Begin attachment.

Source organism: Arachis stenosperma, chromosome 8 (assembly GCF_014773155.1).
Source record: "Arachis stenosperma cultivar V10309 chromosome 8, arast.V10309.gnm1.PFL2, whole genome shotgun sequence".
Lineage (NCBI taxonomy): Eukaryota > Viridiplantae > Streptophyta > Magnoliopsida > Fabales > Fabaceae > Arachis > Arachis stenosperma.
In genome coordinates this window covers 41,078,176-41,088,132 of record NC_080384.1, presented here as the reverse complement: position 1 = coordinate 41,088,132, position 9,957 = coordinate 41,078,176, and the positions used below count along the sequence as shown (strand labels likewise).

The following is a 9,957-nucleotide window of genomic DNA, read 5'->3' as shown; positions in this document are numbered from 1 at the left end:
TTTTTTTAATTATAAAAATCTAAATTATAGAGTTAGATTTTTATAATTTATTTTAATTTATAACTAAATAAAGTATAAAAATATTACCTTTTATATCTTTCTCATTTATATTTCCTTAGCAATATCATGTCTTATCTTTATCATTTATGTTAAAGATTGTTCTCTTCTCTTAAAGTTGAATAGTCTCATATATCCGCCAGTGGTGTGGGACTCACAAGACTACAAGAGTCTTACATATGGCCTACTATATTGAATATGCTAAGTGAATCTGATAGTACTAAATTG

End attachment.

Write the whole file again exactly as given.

Source organism: Arachis stenosperma, chromosome 8 (assembly GCF_014773155.1).
Source record: "Arachis stenosperma cultivar V10309 chromosome 8, arast.V10309.gnm1.PFL2, whole genome shotgun sequence".
Lineage (NCBI taxonomy): Eukaryota > Viridiplantae > Streptophyta > Magnoliopsida > Fabales > Fabaceae > Arachis > Arachis stenosperma.
In genome coordinates this window covers 41,078,176-41,088,132 of record NC_080384.1, presented here as the reverse complement: position 1 = coordinate 41,088,132, position 9,957 = coordinate 41,078,176, and the positions used below count along the sequence as shown (strand labels likewise).

The following is a 9,957-nucleotide window of genomic DNA, read 5'->3' as shown; positions in this document are numbered from 1 at the left end:
TTTTTTTAATTATAAAAATCTAAATTATAGAGTTAGATTTTTATAATTTATTTTAATTTATAACTAAATAAAGTATAAAAATATTACCTTTTATATCTTTCTCATTTATATTTCCTTAGCAATATCATGTCTTATCTTTATCATTTATGTTAAAGATTGTTCTCTTCTCTTAAAGTTGAATAGTCTCATATATCCGCCAGTGGTGTGGGACTCACAAGACTACAAGAGTCTTACATATGGCCTACTATATTGAATATGCTAAGTGAATCTGATAGTACTAAATTG